Author Bryant H. McGill asserts that: “It is better to have a meaningful life and make a difference than to merely have a long life.” But increasingly one can have both, courtesy of scientific advancement. Extending life and its quality are clearly without our reach.
Life expectancy in industrialized nations has risen from age 47 in 1900 to 80 today, mainly due to breakthroughs in curing childhood illnesses. And while age-related illnesses like heart disease, cancer, stroke and Alzheimer’s are very prevalent, progress in curing — or effectively managing— them has been remarkable. Eighteen months ago Google launched Calico (California Life Company) to reverse engineer the biology that controls lifespan, while a year ago technology entrepreneurs Craig Venter and Peter Diamindis created Human Longevity with plans to create a database of one million human genome sequences by 2020.
There are a host of treatments and remedies, both natural and pharmacological, nutritional and kinesiologic, that can extend longevity. Unquestionably, one of the greatest scientific breakthroughs in recent times has been in stem cells. Research in this area is clearly revolutionizing health care. Everybody has stem cells in their body.
The main purpose of these cells is to repair and maintain tissue. The concept of stem cell therapy is to harness your body’s own healing potential. Scientists can isolate cells from a patient, enrich them and then direct them to areas of disease. In this case, the stem cells may actually heal tissue or replace damaged cells with functioning cells instead of only masking symptoms. The ability to combat disease without the negative side effects of pharmaceuticals is going to revolutionize medicine.
Adult stem cells are frequently used in medical therapies, with treatment investigations for diabetes, cancer, stroke, Alzheimer’s, and Parkinson’s. But stem cell therapies for heart disease are extremely promising and vitally important, given that heart disease kills 1 of every 4 Americans each year and is the leading cause of death for both men and women.
Florida is one of the fastest growing bioscience regions in the world. With a strong base of biotechnology, medical devices and pharmaceutical companies, world-class research universities and some of the leading non-profit research institutes in the world, Florida has built a resource base to be a top bioscience destination.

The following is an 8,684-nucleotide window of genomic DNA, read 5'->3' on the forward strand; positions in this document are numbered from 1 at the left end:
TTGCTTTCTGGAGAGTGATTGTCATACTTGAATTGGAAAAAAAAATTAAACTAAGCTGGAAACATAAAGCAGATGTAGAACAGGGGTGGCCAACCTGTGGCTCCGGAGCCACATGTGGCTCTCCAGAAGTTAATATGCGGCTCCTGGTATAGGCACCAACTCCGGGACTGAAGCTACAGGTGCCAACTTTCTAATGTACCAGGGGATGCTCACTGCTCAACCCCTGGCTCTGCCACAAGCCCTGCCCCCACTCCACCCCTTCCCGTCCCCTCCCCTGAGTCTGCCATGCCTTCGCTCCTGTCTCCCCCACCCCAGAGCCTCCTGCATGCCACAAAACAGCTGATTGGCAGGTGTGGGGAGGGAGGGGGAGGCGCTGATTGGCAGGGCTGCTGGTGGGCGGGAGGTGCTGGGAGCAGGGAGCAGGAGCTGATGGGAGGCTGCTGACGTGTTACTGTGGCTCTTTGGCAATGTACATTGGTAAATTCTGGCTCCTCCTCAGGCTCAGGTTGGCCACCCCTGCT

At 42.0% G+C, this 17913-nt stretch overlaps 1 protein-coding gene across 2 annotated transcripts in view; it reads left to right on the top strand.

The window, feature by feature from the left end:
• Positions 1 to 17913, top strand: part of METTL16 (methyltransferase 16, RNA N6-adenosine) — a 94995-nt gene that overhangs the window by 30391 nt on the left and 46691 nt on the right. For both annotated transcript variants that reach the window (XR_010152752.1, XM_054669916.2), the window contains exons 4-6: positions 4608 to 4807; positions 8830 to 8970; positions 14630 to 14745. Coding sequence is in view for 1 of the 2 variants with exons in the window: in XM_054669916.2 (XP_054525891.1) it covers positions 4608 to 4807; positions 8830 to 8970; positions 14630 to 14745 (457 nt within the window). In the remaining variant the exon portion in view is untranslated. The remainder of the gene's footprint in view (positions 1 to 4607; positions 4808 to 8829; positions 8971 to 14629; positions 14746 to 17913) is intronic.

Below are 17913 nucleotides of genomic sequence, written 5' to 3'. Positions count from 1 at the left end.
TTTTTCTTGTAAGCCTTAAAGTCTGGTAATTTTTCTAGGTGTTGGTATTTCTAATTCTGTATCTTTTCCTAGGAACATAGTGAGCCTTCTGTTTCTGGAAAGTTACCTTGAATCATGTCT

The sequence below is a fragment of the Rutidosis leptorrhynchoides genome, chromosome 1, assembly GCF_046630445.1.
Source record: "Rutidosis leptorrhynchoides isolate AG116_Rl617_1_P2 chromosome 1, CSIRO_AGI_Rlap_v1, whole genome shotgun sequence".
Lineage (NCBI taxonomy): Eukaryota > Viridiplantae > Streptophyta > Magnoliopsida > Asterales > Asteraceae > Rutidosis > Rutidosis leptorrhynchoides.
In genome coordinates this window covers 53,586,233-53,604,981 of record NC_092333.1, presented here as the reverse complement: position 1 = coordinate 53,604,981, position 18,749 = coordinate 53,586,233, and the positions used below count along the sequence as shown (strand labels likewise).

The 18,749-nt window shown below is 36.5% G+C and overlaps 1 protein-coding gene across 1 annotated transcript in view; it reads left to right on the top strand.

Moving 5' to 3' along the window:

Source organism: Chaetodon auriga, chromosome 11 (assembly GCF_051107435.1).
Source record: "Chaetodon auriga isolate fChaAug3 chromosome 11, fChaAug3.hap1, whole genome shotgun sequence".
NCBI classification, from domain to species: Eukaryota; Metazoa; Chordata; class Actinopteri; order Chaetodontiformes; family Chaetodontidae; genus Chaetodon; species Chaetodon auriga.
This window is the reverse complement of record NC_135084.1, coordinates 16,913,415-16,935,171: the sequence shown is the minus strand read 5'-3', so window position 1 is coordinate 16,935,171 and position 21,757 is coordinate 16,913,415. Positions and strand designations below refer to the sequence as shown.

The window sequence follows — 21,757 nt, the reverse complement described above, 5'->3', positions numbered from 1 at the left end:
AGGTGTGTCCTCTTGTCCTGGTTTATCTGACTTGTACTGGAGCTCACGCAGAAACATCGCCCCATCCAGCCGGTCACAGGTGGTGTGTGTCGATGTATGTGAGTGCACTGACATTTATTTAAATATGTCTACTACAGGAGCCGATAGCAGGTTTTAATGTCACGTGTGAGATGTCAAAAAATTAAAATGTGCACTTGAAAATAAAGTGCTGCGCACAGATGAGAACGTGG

With nearly 5,500 bioscience establishments — 40 percent located in Southeast Florida —generating over $16 billion in economic output and average compensation two-thirds greater than other industries, Florida’s biotech industry has grown more than 75 percent over the past six years. Florida’s research universities conducts over $12 billion in bioscience related research and development on a yearly basis, with most of the state’s research universities involved directly or indirectly in stem cell research
llustrative is Bioheart, a Sunrise-based biosciences firm that offers huge promise with its MyoCell therapy, composed of muscle cells that are injected into the scar tissue that has formed in the hearts of patients suffering from heart failure. Clinical trials worldwide have been shown to lead to improved cardiac function and an improved quality of life. With a steady stream of positive clinical outcomes worldwide, Bioheart launched a new facility in South Africa, a stem cell institute, last fall.
What could the state do to build on its existing biosciences infrastructure and enhance its national competitiveness in stem cell research and development?
Clearly, Florida could establish something similar to the grant programs offered by the California Institute for Regenerative Medicine. This could help create new treatments as well as create high tech jobs for the state.
Extending life and improve the quality of one’s existence are clearly within our grasp. Stem cell research and therapies vividly attest to the fact that the future is now. Florida’s bioscience ecosystem has a major role to play in this exciting transformation, not just regionally but nationally, as well. With collaboration between business, academe, scientists, clinical practitioners, and the State (including funding), Florida can surely become an important beacon for medical advancement.
Jerry Haar is a professor of management and international business at Florida International University and senior research fellow at Georgetown’s McDonough School of Business. The opinions expressed in this column are the writer’s and do not necessarily reflect the views or opinions of either FIU or the College of Business.
View all articles by Jerry Haar.
This column originally appeared in Sun Sentinel on March 20, 2015.